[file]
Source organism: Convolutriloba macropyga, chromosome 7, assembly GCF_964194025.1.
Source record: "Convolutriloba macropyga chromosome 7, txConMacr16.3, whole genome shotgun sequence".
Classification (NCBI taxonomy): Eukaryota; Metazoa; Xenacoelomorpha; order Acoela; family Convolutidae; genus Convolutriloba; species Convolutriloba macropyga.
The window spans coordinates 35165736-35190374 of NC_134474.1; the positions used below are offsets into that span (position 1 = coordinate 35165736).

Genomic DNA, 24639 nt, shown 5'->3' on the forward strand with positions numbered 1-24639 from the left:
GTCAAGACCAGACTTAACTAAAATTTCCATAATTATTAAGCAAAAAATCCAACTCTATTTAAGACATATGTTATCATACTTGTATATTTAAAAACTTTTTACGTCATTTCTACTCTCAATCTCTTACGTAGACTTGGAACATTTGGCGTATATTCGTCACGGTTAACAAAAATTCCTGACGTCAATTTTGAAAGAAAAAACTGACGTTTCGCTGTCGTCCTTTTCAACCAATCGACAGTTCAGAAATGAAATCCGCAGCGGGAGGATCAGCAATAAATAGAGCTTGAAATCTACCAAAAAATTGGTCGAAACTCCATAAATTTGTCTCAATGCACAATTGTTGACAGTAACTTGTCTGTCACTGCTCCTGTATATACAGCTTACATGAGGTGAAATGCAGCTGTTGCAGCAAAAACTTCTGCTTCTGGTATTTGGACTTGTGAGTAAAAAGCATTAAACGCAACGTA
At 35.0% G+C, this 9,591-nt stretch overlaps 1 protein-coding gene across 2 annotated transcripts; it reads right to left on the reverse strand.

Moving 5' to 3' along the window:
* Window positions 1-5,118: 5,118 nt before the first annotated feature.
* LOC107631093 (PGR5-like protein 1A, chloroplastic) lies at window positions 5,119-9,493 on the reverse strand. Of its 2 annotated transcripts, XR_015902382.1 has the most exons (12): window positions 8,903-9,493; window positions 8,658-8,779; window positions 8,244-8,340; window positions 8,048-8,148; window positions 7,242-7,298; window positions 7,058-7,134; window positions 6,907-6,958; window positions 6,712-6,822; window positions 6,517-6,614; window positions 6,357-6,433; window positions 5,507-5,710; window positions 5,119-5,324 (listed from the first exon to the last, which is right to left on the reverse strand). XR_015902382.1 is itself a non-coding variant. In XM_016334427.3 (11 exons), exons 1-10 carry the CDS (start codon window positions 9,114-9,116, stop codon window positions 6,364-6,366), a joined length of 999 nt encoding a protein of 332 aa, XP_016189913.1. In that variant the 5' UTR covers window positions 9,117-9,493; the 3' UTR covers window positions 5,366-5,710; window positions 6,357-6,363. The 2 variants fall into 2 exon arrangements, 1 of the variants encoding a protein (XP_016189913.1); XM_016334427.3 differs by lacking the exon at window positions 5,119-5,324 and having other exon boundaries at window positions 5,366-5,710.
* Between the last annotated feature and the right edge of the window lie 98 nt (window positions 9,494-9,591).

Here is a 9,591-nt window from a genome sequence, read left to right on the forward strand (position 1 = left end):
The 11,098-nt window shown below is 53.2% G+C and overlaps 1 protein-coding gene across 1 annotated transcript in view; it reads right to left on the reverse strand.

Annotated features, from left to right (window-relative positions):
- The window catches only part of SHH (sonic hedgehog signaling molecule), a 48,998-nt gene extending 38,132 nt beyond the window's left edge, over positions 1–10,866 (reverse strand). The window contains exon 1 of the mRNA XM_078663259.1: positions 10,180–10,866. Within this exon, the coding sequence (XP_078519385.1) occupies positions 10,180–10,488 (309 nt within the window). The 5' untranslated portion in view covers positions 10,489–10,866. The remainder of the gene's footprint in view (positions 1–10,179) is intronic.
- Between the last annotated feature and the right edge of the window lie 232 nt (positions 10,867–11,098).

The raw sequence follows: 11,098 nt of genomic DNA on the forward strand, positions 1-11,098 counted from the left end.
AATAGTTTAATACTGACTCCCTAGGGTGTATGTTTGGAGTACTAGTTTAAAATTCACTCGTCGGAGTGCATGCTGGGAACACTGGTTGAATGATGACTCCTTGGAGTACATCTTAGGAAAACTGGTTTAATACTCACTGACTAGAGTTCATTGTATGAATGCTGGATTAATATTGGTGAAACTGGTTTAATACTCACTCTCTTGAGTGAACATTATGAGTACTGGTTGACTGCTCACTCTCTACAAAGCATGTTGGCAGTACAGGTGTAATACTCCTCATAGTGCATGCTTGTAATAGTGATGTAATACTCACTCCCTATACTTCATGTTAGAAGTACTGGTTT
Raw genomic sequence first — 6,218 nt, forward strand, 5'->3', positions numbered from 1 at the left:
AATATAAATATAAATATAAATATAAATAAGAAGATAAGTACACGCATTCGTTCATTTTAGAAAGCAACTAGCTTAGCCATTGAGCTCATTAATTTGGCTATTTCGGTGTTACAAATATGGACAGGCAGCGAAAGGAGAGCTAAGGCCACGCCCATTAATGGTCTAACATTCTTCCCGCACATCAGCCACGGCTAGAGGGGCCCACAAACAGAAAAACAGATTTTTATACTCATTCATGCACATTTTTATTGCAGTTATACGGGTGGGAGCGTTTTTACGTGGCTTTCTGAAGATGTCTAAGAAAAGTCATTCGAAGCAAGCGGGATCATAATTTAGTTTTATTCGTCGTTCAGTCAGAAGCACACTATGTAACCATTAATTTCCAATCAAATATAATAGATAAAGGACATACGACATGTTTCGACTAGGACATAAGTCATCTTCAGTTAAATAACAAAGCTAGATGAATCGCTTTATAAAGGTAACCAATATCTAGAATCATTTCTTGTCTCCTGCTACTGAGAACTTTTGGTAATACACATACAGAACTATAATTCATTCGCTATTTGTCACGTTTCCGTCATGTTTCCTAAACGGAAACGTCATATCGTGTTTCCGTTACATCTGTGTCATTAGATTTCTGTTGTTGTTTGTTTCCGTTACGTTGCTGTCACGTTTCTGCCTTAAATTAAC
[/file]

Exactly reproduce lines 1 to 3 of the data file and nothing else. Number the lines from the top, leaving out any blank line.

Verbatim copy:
Source organism: Convolutriloba macropyga, chromosome 7, assembly GCF_964194025.1.
Source record: "Convolutriloba macropyga chromosome 7, txConMacr16.3, whole genome shotgun sequence".
Classification (NCBI taxonomy): Eukaryota; Metazoa; Xenacoelomorpha; order Acoela; family Convolutidae; genus Convolutriloba; species Convolutriloba macropyga.